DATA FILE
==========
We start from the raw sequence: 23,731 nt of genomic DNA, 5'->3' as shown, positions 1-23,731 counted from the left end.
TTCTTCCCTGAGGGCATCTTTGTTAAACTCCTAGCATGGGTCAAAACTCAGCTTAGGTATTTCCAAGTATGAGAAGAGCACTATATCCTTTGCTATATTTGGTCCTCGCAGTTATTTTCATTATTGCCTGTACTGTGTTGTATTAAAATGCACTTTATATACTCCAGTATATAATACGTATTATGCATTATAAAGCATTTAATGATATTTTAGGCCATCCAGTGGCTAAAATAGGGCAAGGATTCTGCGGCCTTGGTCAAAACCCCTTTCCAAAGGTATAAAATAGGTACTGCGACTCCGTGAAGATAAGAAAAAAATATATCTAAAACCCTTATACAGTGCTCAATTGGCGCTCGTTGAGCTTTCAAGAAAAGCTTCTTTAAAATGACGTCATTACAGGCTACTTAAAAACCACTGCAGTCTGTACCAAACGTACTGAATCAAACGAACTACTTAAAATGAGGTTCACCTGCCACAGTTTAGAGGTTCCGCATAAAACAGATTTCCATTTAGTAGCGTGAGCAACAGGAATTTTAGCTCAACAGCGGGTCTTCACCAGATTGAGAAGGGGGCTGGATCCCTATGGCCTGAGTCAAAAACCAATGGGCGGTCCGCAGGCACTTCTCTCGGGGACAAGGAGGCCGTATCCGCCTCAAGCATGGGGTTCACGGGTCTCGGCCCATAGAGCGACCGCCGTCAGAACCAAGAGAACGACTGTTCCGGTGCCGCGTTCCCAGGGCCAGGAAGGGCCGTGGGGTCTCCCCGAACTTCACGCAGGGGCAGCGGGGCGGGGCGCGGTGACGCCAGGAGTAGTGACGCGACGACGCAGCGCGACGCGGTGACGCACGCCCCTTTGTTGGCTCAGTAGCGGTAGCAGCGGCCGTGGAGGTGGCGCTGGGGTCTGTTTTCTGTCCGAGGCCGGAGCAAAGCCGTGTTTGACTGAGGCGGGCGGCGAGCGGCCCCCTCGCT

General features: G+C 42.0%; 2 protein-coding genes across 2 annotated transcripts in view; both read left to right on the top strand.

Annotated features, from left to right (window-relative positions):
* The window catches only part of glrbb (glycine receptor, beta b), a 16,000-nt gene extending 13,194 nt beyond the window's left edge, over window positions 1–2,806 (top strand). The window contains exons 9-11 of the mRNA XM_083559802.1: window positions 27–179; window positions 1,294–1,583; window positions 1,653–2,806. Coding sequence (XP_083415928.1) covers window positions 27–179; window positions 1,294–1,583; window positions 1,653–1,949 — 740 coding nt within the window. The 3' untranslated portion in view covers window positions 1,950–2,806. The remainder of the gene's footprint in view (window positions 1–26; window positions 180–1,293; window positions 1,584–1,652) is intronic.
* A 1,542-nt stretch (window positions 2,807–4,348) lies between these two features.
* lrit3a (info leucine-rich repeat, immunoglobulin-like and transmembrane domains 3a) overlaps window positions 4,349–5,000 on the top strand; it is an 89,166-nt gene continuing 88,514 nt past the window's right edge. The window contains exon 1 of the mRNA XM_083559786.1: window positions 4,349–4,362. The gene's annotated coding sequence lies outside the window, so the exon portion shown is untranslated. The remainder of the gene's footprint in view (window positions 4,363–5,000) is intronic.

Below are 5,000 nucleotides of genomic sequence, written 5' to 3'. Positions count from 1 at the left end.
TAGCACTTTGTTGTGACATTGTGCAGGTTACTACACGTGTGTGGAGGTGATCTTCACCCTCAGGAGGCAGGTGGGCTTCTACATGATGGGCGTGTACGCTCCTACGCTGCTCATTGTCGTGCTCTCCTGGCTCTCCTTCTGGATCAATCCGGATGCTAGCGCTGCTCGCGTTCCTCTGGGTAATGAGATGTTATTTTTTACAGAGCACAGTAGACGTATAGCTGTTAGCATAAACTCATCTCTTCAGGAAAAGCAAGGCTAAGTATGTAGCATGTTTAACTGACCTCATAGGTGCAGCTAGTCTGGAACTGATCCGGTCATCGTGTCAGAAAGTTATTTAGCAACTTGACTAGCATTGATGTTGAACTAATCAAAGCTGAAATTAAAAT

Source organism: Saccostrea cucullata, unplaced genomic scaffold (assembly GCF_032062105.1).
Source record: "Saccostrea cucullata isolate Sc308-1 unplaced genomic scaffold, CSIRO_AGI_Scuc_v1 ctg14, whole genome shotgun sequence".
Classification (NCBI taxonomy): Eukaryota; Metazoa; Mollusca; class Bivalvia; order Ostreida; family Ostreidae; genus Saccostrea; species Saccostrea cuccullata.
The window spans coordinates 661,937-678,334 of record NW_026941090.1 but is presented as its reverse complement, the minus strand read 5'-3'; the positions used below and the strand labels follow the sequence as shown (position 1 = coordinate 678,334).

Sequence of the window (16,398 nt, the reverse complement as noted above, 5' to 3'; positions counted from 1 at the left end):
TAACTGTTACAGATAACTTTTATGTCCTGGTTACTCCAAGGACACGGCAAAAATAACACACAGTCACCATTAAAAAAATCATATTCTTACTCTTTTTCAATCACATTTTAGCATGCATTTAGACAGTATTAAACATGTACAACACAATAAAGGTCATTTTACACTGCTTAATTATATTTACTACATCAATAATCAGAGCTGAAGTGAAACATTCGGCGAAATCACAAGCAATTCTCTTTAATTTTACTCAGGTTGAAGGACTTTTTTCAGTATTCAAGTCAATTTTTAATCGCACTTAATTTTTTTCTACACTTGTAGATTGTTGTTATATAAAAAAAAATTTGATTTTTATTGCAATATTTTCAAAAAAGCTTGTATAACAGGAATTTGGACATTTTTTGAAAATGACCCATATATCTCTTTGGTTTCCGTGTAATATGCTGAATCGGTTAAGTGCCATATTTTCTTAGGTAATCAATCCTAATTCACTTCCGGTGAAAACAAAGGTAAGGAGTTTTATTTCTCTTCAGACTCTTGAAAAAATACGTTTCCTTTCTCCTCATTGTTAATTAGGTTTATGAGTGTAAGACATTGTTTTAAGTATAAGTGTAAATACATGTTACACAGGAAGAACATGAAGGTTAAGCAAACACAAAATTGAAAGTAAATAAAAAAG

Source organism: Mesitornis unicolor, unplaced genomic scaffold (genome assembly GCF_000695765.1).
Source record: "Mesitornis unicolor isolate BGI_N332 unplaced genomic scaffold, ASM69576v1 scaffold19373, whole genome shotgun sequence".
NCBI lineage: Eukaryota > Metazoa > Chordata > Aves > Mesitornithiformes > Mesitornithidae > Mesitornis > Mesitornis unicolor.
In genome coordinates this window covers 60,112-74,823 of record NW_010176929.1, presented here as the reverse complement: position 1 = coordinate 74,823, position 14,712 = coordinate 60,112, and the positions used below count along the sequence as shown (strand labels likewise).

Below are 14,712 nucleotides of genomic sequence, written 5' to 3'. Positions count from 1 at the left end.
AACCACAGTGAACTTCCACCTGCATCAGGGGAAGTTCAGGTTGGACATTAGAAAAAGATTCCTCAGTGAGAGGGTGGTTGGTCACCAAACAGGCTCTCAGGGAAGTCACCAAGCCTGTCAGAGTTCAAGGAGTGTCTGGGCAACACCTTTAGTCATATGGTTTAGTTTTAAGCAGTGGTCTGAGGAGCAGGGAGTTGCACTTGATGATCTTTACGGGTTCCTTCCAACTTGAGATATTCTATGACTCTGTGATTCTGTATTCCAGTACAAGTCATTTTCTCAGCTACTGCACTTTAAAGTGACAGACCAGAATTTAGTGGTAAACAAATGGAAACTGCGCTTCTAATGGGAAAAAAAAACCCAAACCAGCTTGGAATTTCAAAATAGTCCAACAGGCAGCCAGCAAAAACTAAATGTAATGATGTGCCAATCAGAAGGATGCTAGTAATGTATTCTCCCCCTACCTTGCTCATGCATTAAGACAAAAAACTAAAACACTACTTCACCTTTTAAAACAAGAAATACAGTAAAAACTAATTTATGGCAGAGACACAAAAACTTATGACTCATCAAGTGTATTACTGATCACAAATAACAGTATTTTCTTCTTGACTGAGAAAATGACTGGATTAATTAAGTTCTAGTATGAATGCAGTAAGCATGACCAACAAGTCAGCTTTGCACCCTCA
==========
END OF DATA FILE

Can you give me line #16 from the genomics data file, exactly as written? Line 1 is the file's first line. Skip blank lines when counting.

Source organism: Mesitornis unicolor, unplaced genomic scaffold (genome assembly GCF_000695765.1).